While it does support the idea that ‘age is just a number’ and that none of us should limit our ambition to achieve things just because of how old we may be, we are all different.
Social care is about supporting people unable to complete the tasks necessary to live independently – regardless of age. According to the Health Survey for England which monitors trends in the nation’s health and health related behaviours, the need for adult social care is measured according to whether older people require help with a number of Activities of Daily Living (ADLs) and Instrumental Activities of Daily Living (IADLs). The Activities are:-
Basic requirements for daily living (ADLs)
Other important aspects of living independently (IADLs)
The Survey report acknowledges that the data gathered is mostly concerned with older people (65+). This is mainly because they are by far the largest group receiving care. In 2015, local authorities received 1.8 million requests for social care and support, 1.3 million (72%) of which were from adults aged 65 and over. The report also cites the factors thought to be creating an increase in demand for care services:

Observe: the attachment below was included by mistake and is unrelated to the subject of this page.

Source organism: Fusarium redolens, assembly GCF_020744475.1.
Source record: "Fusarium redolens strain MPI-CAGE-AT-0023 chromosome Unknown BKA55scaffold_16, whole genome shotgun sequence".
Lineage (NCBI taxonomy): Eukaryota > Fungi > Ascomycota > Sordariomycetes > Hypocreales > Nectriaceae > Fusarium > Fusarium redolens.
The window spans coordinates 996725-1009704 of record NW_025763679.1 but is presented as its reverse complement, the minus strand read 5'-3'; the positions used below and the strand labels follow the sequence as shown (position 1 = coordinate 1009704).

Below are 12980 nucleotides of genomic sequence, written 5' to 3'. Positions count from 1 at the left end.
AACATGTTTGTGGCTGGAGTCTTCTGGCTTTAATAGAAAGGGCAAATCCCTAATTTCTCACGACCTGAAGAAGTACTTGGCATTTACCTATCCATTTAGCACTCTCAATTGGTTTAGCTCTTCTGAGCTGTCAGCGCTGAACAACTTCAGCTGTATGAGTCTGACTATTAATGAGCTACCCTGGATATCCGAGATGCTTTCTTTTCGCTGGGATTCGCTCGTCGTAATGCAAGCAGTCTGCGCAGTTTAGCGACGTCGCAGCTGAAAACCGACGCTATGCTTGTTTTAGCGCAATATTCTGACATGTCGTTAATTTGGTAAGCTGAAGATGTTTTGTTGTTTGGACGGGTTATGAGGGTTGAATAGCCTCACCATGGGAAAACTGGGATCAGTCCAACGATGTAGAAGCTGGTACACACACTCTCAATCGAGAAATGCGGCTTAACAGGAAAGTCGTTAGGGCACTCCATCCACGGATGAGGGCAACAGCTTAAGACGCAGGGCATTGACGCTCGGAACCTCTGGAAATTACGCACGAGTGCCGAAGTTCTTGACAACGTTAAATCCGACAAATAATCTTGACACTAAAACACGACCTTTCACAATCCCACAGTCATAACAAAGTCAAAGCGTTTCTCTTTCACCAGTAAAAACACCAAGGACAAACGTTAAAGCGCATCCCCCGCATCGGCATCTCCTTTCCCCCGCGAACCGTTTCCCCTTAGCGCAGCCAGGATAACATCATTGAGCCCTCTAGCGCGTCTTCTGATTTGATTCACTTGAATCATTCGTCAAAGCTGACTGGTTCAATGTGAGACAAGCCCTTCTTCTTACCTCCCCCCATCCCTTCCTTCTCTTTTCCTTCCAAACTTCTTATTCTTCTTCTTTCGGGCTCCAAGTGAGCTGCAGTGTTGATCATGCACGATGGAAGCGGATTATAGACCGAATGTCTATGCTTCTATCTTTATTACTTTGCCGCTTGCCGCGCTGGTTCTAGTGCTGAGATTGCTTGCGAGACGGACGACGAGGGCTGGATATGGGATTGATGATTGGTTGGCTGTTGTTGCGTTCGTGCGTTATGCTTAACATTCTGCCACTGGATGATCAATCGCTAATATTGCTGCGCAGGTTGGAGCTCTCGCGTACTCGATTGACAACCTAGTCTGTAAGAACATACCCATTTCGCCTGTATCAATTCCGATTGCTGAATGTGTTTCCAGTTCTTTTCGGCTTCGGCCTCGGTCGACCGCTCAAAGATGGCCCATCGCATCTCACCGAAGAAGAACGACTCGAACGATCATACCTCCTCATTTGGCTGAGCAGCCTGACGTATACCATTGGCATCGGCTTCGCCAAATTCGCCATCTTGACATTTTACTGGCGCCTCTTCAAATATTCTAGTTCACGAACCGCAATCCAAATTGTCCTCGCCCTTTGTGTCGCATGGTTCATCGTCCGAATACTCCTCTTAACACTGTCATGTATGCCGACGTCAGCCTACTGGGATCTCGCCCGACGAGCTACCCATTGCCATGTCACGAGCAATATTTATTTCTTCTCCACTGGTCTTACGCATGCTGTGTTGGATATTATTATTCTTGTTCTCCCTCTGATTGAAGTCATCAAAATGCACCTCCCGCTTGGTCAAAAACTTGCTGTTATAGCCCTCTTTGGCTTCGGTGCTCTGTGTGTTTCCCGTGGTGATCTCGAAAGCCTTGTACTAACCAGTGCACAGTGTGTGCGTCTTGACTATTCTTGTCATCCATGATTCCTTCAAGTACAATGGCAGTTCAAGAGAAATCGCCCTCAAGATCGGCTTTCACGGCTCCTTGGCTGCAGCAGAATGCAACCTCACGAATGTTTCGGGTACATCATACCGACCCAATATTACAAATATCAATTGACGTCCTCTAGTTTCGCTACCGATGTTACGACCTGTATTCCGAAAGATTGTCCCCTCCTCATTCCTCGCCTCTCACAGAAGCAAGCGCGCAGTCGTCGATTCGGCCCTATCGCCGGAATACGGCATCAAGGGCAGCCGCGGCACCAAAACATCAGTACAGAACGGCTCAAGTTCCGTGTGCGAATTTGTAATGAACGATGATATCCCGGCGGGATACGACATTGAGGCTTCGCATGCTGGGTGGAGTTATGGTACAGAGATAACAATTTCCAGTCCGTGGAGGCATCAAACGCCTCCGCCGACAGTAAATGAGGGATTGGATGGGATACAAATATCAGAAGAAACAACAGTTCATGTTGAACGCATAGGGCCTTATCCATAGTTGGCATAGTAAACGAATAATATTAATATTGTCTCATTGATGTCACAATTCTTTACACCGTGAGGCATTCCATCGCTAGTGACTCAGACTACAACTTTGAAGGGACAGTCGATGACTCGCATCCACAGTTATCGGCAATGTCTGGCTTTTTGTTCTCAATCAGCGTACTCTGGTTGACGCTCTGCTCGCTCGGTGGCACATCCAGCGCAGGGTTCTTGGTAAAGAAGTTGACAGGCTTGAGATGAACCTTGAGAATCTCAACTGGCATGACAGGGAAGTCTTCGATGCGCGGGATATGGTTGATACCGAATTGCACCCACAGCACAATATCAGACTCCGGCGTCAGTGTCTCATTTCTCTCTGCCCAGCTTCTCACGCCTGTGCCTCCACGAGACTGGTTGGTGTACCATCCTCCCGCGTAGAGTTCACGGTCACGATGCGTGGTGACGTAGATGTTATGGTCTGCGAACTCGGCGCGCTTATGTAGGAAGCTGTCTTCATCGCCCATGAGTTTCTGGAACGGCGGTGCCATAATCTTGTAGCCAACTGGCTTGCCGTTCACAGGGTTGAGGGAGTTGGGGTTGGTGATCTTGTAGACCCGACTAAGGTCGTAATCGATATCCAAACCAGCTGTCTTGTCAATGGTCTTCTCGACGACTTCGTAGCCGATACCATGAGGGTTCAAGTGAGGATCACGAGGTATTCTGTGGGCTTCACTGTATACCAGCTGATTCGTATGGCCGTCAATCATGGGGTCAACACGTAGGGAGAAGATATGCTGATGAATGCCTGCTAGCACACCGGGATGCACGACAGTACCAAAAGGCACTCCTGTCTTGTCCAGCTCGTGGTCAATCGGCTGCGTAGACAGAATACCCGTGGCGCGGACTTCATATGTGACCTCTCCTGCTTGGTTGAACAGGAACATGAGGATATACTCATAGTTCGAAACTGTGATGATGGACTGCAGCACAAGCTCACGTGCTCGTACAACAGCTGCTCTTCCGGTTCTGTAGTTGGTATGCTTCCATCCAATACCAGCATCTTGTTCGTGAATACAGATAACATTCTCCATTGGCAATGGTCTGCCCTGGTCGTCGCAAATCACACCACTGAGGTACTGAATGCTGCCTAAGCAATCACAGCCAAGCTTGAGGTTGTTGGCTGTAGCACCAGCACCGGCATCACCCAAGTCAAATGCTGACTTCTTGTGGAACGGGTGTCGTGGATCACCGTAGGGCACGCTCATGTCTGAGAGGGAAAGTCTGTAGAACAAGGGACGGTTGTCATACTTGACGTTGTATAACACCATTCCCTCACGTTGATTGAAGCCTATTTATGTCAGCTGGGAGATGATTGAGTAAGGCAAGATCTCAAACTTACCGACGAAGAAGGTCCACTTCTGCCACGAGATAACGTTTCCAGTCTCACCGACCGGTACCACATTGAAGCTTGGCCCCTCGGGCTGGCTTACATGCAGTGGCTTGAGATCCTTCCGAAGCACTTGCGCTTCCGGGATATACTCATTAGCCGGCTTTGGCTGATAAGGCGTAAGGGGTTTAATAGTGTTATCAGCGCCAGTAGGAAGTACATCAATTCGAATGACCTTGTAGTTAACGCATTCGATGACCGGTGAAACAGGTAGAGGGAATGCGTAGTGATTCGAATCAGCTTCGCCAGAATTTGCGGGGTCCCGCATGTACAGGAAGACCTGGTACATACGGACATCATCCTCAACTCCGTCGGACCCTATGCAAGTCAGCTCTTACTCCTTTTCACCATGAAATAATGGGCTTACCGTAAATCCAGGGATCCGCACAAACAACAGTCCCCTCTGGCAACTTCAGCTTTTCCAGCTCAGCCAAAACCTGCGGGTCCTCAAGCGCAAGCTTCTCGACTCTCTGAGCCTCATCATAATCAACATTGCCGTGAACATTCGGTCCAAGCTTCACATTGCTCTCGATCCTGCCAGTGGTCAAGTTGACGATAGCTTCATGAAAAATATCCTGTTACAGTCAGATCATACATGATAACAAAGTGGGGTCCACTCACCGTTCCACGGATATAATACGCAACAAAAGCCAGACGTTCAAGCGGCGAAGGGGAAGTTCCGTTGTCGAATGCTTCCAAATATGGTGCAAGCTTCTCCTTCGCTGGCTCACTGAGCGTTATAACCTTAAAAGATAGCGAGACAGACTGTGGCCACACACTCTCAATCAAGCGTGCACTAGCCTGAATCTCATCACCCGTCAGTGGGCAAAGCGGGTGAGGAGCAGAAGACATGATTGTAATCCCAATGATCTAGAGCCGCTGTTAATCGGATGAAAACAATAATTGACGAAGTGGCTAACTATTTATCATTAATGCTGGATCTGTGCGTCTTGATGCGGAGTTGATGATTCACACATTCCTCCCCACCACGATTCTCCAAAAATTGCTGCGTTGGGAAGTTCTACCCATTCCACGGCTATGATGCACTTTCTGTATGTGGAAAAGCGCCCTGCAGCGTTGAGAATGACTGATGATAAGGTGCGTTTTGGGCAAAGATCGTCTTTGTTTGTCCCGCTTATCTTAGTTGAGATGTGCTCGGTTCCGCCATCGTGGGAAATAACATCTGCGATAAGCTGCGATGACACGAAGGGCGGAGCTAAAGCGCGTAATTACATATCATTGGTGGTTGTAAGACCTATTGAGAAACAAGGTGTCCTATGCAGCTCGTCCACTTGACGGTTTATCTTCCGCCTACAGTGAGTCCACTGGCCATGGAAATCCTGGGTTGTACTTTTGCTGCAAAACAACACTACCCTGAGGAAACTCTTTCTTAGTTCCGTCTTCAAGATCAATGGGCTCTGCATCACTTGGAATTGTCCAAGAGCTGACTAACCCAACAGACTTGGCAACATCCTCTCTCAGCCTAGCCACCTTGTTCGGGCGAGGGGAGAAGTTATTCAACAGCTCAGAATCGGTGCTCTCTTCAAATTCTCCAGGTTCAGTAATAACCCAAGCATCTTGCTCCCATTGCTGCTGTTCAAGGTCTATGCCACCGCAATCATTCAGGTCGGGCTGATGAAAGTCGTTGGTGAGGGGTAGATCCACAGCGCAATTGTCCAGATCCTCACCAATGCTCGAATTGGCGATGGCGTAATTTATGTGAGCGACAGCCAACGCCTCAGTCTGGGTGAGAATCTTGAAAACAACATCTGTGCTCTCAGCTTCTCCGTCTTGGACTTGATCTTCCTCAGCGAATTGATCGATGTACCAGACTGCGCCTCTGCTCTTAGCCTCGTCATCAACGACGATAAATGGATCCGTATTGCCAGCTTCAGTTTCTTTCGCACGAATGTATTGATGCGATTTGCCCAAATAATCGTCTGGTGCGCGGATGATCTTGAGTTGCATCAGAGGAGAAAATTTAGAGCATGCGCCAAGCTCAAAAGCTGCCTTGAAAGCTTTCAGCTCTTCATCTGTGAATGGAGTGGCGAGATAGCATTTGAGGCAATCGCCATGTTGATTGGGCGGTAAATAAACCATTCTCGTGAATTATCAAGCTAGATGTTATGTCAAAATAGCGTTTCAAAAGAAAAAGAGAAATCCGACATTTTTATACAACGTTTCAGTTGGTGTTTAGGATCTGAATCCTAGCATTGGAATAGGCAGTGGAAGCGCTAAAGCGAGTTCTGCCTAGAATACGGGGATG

Apart from the section dealing with Adult Social Care, the survey also assesses the state of the nation relating to other factors, like smoking, alcohol consumption, children’s physical activity, and overweight and obese children and adults. While it may not be very scientific to link pressure on our health and social care services in the future with lack of exercise and obesity today it is nevertheless tempting to do so.
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